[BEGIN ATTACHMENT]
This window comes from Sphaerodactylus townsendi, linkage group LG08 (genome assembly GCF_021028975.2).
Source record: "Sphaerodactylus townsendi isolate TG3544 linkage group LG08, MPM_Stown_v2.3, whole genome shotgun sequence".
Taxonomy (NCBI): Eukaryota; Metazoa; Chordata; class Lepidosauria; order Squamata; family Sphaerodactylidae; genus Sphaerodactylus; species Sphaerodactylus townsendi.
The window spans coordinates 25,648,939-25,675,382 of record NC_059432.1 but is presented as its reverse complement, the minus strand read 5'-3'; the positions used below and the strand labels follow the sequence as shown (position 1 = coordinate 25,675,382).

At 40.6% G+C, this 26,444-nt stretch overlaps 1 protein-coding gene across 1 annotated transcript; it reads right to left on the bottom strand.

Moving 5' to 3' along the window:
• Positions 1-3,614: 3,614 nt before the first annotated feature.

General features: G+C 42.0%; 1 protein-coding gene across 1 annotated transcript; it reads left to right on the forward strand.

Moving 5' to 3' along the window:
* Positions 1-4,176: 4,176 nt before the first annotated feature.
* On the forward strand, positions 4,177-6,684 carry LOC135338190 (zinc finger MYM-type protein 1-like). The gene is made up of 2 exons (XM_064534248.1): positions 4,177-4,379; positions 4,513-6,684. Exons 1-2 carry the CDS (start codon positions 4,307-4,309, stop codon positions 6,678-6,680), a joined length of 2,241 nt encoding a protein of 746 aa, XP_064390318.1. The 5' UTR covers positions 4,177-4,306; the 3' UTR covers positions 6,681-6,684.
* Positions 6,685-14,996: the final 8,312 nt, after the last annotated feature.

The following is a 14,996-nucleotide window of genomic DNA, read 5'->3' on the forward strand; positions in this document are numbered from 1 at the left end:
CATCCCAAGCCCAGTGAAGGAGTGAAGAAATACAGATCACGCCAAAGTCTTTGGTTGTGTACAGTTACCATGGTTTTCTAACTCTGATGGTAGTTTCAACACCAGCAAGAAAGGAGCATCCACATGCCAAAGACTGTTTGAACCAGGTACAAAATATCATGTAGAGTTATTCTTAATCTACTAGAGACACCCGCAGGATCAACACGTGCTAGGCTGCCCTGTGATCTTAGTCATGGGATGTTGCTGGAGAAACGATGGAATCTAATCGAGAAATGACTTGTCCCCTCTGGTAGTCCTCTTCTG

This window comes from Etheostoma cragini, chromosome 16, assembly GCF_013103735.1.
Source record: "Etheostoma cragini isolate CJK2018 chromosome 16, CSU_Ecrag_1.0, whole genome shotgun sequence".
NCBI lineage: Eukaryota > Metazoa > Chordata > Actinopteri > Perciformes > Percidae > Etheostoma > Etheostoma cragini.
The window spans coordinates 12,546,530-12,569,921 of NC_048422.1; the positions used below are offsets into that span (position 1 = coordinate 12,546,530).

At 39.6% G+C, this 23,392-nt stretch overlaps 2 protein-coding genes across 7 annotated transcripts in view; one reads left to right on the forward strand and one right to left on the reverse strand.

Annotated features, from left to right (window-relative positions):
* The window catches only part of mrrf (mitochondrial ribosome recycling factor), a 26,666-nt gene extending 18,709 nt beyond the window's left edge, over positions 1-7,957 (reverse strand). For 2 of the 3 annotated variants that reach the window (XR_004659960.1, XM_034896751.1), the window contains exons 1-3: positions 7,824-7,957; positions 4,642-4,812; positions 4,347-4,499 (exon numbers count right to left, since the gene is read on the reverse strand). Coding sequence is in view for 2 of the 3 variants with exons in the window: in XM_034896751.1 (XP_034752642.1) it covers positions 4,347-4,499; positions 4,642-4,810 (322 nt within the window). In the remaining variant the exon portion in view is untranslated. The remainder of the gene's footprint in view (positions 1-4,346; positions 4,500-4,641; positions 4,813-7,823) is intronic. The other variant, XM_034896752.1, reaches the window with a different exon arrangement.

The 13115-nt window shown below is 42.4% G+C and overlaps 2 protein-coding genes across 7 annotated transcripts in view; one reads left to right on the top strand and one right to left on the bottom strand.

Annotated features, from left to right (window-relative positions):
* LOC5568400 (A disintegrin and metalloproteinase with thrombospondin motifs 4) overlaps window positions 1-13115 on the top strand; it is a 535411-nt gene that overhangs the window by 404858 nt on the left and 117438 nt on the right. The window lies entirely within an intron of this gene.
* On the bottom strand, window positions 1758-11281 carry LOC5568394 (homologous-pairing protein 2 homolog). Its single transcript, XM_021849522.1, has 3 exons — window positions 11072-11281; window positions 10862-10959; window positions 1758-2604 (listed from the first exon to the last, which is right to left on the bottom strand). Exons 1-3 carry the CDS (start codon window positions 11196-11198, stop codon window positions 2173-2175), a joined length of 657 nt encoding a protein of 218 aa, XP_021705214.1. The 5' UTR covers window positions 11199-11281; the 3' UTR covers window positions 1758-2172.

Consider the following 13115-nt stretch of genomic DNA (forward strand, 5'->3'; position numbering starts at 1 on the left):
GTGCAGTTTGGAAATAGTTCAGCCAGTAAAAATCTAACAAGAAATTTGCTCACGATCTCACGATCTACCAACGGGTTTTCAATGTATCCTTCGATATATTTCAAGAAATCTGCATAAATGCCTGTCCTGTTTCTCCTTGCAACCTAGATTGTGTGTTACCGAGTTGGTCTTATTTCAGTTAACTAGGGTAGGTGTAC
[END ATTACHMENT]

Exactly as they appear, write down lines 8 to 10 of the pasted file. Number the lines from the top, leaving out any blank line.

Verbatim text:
General features: G+C 42.0%; 1 protein-coding gene across 1 annotated transcript; it reads left to right on the forward strand.

Moving 5' to 3' along the window:
* Positions 1-4,176: 4,176 nt before the first annotated feature.